to visually sort images under Linux doesn’t seem to be a trivial task. I duckduckgo‘ed for a long time and had a look at various image and file managing applications before finding gthumb. And even there, you first need to create a “catalog” and within the catalog a “library” which will finally allow you to manually sort your images. All of which is not documented.

Once you’ve sorted your images, you’d possibly want to export the sorting? Again, no trace of any help or documentation: gthumb catalogs are saved under $HOME/.local/share/gthumb/catalogs/foobar.catalog.

Tomáš Pospíšek

Visually sorting images under Linux

to visually sort images under Linux doesn’t seem to be a trivial task. I duckduckgo‘ed for a long time and had a look at various image and file managing applications before finding gthumb. And even there, you first need to create a “catalog” and within the catalog a “library” which will finally allow you to manually sort your images. All of which is not documented.

Once you’ve sorted your images, you’d possibly want to export the sorting? Again, no trace of any help or documentation: gthumb catalogs are saved under $HOME/.local/share/gthumb/catalogs/foobar.catalog.

Tomáš Pospíšek

FOSSGIS 2011: SDI-Architektur mit verteilter Datenhaltung

Aggregation von OGC Diensten

Um OGC-Dienste verschiedener Anbieter (z.B. Bundesländer) zu einem zentralen Dienst zusammenzufassen, müssen neben der Kaskadierung noch einige weitere Operationen ausgeführt werden. Eine hohe Performance und Ausfallsicherheit kann mit einem Tile-Cache auf Basis der aggregierten Dienste gewährleistet werden. Dieser Vortrag zeigt die Problempunkte, die es bei bei einer solchen SDI-Architektur zu berücksichtigen gilt und stellt entsprechende Lösungen vor.

Präsentation

Ubuntu PostGIS package for PostgreSQL 9.0

A while ago I’ve compiled PostGIS 1.5.2 for PostgreSQL 9.0.

To install it on Ubuntu the following steps are required:

apt-get install python-software-properties

add-apt-repository ppa:ubuntugis/ubuntugis-unstable
add-apt-repository ppa:pitti/postgresql
add-apt-repository ppa:pi-deb/gis

apt-get update

apt-get install postgresql-9.0-postgis

A basic template database can be created with the following commands:

sudo su - postgres

createdb template_postgis
psql -q -d template_postgis -f /usr/share/postgresql/9.0/contrib/postgis-1.5/postgis.sql
psql -q -d template_postgis -f /usr/share/postgresql/9.0/contrib/postgis-1.5/spatial_ref_sys.sql
psql -q -d template_postgis -f /usr/share/postgresql/9.0/contrib/postgis_comments.sql
cat <<EOS | psql -d template_postgis
UPDATE pg_database SET datistemplate = TRUE WHERE datname = 'template_postgis';
REVOKE ALL ON SCHEMA public FROM public;
GRANT USAGE ON SCHEMA public TO public;
GRANT ALL ON SCHEMA public TO postgres;
GRANT SELECT, UPDATE, INSERT, DELETE
  ON TABLE public.geometry_columns TO PUBLIC;
GRANT SELECT, UPDATE, INSERT, DELETE
  ON TABLE public.spatial_ref_sys TO PUBLIC;
EOS

To test database creation you can do the following:

createdb --template template_postgis test_gis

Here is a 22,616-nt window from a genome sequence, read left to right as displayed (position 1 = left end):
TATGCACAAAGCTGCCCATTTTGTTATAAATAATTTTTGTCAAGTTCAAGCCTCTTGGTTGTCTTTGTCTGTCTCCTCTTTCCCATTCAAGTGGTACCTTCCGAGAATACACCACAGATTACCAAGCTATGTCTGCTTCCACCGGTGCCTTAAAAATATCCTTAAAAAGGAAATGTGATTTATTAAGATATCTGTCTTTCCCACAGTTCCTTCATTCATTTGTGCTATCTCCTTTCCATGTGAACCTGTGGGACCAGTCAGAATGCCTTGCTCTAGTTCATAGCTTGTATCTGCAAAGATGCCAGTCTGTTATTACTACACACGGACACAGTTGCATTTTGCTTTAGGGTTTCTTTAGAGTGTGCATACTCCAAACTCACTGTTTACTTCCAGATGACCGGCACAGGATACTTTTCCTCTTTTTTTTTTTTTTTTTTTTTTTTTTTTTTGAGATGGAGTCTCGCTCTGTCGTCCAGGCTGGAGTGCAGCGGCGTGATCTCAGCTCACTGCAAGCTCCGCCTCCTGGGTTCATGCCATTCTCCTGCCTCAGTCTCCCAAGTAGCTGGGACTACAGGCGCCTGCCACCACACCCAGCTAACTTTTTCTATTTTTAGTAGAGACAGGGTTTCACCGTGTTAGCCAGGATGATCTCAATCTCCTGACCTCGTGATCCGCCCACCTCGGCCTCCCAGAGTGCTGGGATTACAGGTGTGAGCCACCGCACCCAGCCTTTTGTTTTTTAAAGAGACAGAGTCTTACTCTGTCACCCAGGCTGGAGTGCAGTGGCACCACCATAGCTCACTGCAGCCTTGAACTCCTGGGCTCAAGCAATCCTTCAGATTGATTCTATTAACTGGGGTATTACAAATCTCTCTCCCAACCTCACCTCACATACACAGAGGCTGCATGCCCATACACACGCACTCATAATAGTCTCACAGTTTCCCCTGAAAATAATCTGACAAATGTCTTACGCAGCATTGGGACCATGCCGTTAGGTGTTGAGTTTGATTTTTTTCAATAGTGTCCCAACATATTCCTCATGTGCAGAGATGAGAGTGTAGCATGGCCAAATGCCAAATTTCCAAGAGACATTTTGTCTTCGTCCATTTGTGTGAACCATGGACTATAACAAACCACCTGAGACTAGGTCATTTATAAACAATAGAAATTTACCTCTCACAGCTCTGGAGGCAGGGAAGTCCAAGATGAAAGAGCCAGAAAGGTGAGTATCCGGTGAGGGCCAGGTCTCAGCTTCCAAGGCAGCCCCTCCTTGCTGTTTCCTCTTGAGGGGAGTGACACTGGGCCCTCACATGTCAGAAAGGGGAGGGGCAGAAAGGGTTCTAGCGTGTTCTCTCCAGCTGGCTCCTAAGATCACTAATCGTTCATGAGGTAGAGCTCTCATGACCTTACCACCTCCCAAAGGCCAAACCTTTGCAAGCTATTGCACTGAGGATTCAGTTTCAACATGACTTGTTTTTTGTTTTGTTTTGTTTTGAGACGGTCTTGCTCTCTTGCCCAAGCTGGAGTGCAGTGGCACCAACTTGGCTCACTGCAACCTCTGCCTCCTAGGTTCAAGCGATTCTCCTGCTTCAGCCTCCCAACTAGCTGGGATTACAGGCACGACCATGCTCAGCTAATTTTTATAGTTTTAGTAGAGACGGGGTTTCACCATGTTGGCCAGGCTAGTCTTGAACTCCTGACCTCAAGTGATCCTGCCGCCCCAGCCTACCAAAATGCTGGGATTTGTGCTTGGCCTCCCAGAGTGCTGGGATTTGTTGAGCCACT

psql -d test_gis -c "select postgis_lib_version();"

Ubuntu supports parallel installations of different PostgreSQL versions. So if you have already PostgreSQL 8.x installed, PostgreSQL 9.0 will probably be configured to listen on port 5433. So you have to add the option -p 5433 to each command and to specify the full path for the executables. For example:

/usr/lib/postgresql/9.0/bin/psql -p 5433 -d test_gis -c "select postgis_lib_version();"

Ubuntu PostGIS package for PostgreSQL 9.0

A while ago I’ve compiled PostGIS 1.5.2 for PostgreSQL 9.0.

To install it on Ubuntu the following steps are required:

apt-get install python-software-properties

add-apt-repository ppa:ubuntugis/ubuntugis-unstable
add-apt-repository ppa:pitti/postgresql
add-apt-repository ppa:pi-deb/gis

apt-get update

apt-get install postgresql-9.0-postgis

A basic template database can be created with the following commands:

sudo su - postgres

createdb template_postgis
psql -q -d template_postgis -f /usr/share/postgresql/9.0/contrib/postgis-1.5/postgis.sql
psql -q -d template_postgis -f /usr/share/postgresql/9.0/contrib/postgis-1.5/spatial_ref_sys.sql
psql -q -d template_postgis -f /usr/share/postgresql/9.0/contrib/postgis_comments.sql
cat <<EOS | psql -d template_postgis
UPDATE pg_database SET datistemplate = TRUE WHERE datname = 'template_postgis';
REVOKE ALL ON SCHEMA public FROM public;
GRANT USAGE ON SCHEMA public TO public;
GRANT ALL ON SCHEMA public TO postgres;
GRANT SELECT, UPDATE, INSERT, DELETE
  ON TABLE public.geometry_columns TO PUBLIC;
GRANT SELECT, UPDATE, INSERT, DELETE
  ON TABLE public.spatial_ref_sys TO PUBLIC;
EOS

To test database creation you can do the following:

createdb --template template_postgis test_gis
psql -d test_gis -c "select postgis_lib_version();"

Ubuntu supports parallel installations of different PostgreSQL versions. So if you have already PostgreSQL 8.x installed, PostgreSQL 9.0 will probably be configured to listen on port 5433. So you have to add the option -p 5433 to each command and to specify the full path for the executables. For example:

/usr/lib/postgresql/9.0/bin/psql -p 5433 -d test_gis -c "select postgis_lib_version();"

  • Page 1 of 2 ( 22 posts )
  • >>
  • tips & patches

Back to Top

Sponsors